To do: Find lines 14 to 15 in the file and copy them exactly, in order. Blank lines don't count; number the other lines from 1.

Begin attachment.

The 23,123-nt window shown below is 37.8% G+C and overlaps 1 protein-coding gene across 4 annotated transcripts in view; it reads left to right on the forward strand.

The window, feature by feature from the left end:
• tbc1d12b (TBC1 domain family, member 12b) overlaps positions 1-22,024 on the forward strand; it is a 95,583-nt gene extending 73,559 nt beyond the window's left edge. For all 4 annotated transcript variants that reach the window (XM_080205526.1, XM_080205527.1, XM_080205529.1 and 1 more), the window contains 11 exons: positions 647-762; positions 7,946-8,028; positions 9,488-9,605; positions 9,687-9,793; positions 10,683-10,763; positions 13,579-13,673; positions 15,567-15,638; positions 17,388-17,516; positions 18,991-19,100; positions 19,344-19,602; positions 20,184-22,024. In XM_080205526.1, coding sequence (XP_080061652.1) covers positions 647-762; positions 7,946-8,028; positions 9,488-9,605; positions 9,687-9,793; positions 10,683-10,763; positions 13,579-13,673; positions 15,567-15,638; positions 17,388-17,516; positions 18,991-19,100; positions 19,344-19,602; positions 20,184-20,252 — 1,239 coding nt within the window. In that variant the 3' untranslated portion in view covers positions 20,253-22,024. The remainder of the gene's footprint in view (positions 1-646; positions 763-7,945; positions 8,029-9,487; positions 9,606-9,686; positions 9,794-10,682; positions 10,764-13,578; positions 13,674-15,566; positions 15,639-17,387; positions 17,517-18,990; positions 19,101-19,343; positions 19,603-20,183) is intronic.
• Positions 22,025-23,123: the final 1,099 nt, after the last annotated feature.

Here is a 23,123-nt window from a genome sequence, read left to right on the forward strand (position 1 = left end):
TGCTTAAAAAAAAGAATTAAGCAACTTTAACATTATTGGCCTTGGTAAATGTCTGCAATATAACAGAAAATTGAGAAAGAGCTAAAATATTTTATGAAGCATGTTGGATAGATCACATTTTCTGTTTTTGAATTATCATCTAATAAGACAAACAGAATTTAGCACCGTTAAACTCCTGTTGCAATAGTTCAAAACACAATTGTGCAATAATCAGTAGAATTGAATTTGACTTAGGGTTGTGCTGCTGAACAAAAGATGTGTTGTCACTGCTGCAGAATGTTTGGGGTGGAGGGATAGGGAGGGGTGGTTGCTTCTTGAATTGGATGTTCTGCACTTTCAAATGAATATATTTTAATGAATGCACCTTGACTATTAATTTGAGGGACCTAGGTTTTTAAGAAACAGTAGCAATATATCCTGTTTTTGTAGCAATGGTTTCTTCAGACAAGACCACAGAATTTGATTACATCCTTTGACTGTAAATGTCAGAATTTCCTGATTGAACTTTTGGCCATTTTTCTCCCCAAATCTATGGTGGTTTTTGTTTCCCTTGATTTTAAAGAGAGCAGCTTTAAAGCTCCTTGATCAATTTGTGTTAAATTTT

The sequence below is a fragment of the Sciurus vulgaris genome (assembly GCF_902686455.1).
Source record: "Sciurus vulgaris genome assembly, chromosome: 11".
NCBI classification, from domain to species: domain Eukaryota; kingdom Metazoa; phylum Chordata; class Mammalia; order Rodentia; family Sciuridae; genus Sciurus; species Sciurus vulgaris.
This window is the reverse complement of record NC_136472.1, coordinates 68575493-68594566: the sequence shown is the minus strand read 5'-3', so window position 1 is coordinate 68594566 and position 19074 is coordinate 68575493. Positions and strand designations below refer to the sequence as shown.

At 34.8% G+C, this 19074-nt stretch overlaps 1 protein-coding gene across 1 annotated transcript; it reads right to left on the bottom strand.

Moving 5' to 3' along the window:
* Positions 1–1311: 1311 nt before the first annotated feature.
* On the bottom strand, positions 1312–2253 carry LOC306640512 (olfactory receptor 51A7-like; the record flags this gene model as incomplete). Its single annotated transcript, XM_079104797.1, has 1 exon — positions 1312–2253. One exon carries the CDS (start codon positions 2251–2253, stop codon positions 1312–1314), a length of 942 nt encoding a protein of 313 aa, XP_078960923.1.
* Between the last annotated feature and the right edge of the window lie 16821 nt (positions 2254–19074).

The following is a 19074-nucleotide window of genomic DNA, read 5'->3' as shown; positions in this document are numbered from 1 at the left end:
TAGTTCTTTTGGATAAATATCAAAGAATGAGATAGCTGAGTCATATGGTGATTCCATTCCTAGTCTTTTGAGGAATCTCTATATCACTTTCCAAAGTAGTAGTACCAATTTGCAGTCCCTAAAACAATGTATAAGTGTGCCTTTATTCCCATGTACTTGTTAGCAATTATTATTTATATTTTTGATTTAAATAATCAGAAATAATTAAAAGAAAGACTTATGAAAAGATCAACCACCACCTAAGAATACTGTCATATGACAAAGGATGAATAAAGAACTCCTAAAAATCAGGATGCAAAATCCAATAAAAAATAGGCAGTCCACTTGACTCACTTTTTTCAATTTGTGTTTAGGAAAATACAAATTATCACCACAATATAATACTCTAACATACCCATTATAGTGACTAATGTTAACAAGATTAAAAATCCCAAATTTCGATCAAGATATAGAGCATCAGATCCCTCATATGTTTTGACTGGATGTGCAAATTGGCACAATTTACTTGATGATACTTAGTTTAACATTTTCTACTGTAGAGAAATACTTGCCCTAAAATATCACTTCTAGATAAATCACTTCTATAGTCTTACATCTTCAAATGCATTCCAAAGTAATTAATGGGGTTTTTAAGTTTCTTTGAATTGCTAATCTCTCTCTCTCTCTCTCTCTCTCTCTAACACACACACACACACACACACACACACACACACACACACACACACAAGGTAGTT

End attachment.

* On the bottom strand, positions 1312–2253 carry LOC306640512 (olfactory receptor 51A7-like; the record flags this gene model as incomplete). Its single annotated transcript, XM_079104797.1, has 1 exon — positions 1312–2253. One exon carries the CDS (start codon positions 2251–2253, stop codon positions 1312–1314), a length of 942 nt encoding a protein of 313 aa, XP_078960923.1.
* Between the last annotated feature and the right edge of the window lie 16821 nt (positions 2254–19074).